http://www.pakistanchristianpost.comChristian staff nurses of Civil Hospital Karachi were poisoned as punishment to drink tea in their Hostel rooms during Holy Month of Ramadan being observed these days by Muslim majority community of Pakistan. Among Eleven (11) poisoned Christian nurses (3) were rushed to Intensive Care Unit ICU of Civil Hospital Karachi were remaining (8) are being treated in emergency ward. Civil Hospital Karachi is under ministry of health of Sindh government where Christian medico staff was in majority till 1985. Staff Nurses Rita, Anila and Rafia were in serious condition in ICU ward of CHK while staff nurse Rita was later transferred on life saving equipment. There are reports that FIR have been registered against unknown person on poisoning Christian nurses in Aram Bagh Police Station of Karachi and non was arrested so far. According to Ramadan Ordinance of Provincial Sindh Government, to eat in Public places is prohibited and restaurants and vendors will remain closed during timing of Ramadan. The Ramadan Ordinance is not imposed on Five Star Hotels in Sindh Province and allows minority community individuals to take meals in indoor facilities. After independence of Pakistan in 1947, all restaurants have to put curtain on their doors where Muslim and other religious communities were free to dine and smoke during Holy Month of Ramadan but laws of total ban or closure were made after Islamization of Pakistan during Zia-ul-Haq rule. The poisoning incident of 11 Christian nurses have spread wave of fear among religious minorities of Pakistan and rising extremism in society.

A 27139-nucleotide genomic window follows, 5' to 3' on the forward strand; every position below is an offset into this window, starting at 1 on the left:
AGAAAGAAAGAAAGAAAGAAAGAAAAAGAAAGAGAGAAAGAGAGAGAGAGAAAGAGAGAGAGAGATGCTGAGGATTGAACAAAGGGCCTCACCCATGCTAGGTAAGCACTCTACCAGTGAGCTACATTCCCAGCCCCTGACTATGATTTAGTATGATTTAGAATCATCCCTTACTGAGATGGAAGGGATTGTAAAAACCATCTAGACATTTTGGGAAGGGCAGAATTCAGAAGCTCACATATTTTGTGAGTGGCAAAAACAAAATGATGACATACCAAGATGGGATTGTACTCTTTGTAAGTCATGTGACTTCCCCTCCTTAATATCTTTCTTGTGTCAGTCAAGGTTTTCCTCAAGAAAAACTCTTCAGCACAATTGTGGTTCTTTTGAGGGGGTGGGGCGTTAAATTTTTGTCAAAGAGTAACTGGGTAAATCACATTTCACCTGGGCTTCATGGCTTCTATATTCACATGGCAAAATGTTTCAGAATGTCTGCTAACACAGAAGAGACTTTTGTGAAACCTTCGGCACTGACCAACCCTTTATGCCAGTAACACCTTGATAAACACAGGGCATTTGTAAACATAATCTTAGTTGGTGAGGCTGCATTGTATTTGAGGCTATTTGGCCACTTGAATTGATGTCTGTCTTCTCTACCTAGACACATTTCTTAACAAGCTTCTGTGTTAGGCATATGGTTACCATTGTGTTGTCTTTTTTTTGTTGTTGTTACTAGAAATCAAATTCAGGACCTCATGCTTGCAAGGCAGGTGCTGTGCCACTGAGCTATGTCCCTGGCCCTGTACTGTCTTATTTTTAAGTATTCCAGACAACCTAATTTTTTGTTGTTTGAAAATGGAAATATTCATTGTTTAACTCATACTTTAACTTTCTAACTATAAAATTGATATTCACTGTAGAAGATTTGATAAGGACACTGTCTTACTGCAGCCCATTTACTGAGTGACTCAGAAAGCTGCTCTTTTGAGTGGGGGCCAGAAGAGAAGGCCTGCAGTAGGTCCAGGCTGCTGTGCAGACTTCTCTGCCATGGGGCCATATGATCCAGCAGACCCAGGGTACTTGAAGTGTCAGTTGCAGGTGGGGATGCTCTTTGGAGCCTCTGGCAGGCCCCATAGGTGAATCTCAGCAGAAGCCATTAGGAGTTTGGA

An 11-eleven-year old Christian girl has been accused of blasphemy and arrested for burning pages of the Holy Quran in Islamabad on Saturday. The news emerged when a website called “Christians in Pakistan” reported the incident saying that the girl named Rimsha Masih, who has Downs syndrome, was accused of blasphemy for burning 10 pages of the Holy Quran. A police official at the Ramna Police Station, when contacted by The Express Tribune, confirmed that an FIR has been registered against the girl. The website report stated that Rimsha, daughter of Misrak Masih, is a resident of Umara Jaffar, sector G12/0 Islamabad, and was arrested on August 17 (Friday) by a women police station. The report added that the complaint was filed by Alsyed Muhammad Ummad.